Evaluation of factors that affect susceptibility and control of reovirus-induced viral arthritis in broiler chickens


The USPOULTRY Foundation announces the completion of a funded research project at AviServe LLC in Newark, Del. (USA), that has revealed a new tool for controlling reovirus. 

The first objective of the project was to develop an in-vivo model for vertical transmission of reoviruses and use this model to evaluate disease pathogenesis, virus persistence and transmissibility to contact chickens.
The second objective was to determine the impact of age on susceptibility of chickens to development of clinical viral arthritis/tenosynovitis.
The third and final objective was to determine how reovirus antigenic variants evolve in-vivo.

Vertical transmission of reovirus
Several models of vertical transmission were initially evaluated until one was chosen for further studies. When embryonated eggs were inoculated in ovo, reovirus was isolated from chicks at day of hatch, and persisted through three weeks of age. This shows that vertically infected chicks may shed reovirus in the field through at least three weeks of age and can infect susceptible contacts.
Accordingly, it is important to prevent or reduce vertical transmission of reovirus via immunization of parent flocks or other disease control strategies. In ovo inoculated chicks presented with swollen foot pads as early as three days of age and developed severe clinically apparent arthritis/tenosynovitis by the second week of life. Swollen foot pads were not observed in chickens that were infected with reovirus after hatch, and this lesion may be indicative of vertical infection when observed in commercial settings.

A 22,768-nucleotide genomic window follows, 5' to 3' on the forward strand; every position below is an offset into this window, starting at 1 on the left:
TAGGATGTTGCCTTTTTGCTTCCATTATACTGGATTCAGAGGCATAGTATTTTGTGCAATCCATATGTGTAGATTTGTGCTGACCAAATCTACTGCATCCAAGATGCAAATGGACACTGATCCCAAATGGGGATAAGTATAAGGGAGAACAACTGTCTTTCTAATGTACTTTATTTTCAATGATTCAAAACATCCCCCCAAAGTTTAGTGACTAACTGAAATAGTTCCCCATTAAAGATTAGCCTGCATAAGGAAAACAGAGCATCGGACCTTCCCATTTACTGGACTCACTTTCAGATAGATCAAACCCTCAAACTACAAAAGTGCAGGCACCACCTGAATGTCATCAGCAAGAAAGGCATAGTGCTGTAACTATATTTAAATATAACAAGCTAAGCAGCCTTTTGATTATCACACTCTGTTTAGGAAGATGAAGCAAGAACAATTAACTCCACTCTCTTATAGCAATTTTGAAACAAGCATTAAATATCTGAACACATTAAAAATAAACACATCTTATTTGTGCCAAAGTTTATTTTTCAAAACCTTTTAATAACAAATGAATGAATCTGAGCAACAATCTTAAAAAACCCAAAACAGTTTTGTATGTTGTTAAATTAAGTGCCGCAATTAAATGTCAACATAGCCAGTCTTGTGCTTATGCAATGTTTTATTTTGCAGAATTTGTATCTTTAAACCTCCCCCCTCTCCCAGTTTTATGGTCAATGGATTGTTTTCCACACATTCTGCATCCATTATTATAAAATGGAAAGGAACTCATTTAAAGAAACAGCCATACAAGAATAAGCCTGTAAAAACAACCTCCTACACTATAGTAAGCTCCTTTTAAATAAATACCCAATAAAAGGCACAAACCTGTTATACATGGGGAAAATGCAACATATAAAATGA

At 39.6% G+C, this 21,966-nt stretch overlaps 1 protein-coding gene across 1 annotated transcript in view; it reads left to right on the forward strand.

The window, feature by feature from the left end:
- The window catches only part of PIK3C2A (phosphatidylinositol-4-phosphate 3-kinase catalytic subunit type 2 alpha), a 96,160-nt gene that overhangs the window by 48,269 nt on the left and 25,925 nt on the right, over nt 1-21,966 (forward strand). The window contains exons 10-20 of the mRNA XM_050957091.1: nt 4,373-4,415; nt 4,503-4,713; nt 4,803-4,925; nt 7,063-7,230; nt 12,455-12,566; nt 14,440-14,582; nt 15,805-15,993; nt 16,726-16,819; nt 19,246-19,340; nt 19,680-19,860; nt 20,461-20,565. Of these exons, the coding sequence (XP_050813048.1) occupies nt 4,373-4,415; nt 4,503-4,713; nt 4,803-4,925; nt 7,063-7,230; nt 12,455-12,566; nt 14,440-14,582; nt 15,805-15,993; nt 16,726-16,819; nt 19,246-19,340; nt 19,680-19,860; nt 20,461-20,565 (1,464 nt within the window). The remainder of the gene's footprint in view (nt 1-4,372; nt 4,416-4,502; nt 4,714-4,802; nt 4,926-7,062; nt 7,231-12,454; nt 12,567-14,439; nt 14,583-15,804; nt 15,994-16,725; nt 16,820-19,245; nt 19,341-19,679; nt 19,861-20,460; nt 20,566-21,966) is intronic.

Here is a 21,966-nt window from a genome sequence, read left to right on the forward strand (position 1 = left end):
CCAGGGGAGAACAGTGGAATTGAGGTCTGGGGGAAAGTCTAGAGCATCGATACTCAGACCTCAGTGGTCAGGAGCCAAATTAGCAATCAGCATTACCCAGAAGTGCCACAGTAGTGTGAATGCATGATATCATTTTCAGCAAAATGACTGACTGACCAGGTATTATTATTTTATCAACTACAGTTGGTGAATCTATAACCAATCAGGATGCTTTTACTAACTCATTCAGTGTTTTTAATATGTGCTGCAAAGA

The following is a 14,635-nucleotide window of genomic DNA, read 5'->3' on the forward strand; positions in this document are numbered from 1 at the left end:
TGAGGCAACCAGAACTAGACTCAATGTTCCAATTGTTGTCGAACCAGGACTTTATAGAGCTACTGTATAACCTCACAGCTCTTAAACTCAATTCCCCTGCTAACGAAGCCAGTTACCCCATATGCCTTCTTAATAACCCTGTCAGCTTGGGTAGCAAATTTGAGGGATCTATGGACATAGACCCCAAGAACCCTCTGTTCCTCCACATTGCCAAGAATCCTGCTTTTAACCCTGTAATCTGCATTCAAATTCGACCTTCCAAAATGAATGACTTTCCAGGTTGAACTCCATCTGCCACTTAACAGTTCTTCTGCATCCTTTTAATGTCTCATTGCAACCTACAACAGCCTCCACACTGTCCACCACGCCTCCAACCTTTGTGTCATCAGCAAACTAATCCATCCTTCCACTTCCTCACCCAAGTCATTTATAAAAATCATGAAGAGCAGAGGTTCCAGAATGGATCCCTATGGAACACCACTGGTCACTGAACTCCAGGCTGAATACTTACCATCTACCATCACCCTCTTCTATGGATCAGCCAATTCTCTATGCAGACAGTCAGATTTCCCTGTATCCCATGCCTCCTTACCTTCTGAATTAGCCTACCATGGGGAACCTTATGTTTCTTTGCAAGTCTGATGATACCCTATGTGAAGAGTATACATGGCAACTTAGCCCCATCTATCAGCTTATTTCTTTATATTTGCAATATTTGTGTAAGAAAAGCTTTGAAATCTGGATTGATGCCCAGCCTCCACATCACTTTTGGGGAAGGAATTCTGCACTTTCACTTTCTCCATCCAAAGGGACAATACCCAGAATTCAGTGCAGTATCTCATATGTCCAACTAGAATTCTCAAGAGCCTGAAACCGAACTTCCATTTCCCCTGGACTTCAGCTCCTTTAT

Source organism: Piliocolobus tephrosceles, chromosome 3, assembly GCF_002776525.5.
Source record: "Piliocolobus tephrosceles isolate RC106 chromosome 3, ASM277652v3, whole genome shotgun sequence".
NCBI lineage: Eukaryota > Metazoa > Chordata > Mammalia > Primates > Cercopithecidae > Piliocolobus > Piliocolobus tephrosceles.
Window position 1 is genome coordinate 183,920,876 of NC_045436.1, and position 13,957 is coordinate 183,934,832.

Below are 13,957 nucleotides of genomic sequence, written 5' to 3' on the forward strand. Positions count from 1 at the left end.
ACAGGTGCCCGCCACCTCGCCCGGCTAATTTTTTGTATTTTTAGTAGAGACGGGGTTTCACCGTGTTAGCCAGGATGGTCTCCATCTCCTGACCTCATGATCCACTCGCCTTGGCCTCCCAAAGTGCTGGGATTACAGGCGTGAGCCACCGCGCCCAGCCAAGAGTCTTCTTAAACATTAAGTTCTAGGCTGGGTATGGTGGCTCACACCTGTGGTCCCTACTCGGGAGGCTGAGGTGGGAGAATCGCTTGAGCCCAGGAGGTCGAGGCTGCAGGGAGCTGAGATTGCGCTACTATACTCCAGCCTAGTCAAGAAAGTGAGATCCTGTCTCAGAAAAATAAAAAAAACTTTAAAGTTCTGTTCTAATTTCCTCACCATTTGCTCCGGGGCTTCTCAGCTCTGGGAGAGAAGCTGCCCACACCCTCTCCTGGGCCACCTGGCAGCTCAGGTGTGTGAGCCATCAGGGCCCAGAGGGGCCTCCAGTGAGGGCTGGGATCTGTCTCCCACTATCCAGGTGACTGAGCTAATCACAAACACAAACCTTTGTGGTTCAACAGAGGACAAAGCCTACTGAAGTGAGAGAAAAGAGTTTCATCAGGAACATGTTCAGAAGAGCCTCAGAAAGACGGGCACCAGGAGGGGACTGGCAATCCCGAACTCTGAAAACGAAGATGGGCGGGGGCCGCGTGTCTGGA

Additionally, body weights were severely affected in the in ovo-inoculated groups, and the effect was greater in the in ovo-infected chickens than chickens exposed post-hatch. Uneven body weights are often observed in commercial flocks afflicted with viral arthritis/tenosynovitis.

Horizontal transmission of reovirus
It has been evaluated also the horizontal transmission of reovirus from in ovo-inoculated chickens to susceptible contacts. Exposed contact chickens became infected, shed reovirus through at least three weeks of age, and developed viral arthritis/tenosynovitis. An age-associated resistance to development of viral arthritis/tenosynovitis was observed when chickens were exposed to reovirus at different ages. The susceptibility to viral arthritis/tenosynovitis incrementally dropped from 100 percent when chickens were exposed to reovirus at day of hatch to 25 percent when chickens were exposed at 21 days of age. None of the chickens exposed to reovirus at 28 days of age developed the disease within the limits of this investigation. This is significant because viral arthritis/tenosynovitis is currently managed through breeder vaccination, and the results indicate that progeny must be protected via maternal antibodies to control infection prior to three weeks of age when age-associated resistance develops.

Finally, full genome of the reovirus used in this study (AVS-FTU) was sequenced and analyzed. Most genes are highly homologous to other chicken reoviruses, except for gene M2 (μB). This major outer capsid protein sequence is most similar to one reported in a turkey reovirus isolated in 2015. The significance of this is not known, but we have isolated several other natural reassortant reoviruses and will study them in more detail in the future.

In conclusion, we have developed a model to mimic vertical transmission of reoviruses in chickens and have used this model to study pathogenesis of viral arthritis/tenosynovitis including virus shed, persistence, transmission, and immune response. Additionally, we utilized the vertical transmission model to develop a horizontal transmission model, which more closely resembles field conditions. The horizontal transmission model was used to evaluate disease development and age-associated resistance when chickens are exposed to reovirus post-hatch, but also can be applied in the future to evaluate vaccine efficacy and progeny susceptibility to a more natural challenge.
The research was made possible in part by an endowing Foundation gift from Fieldale Farms and is part of the Association’s comprehensive research program encompassing all phases of poultry and egg production and processing.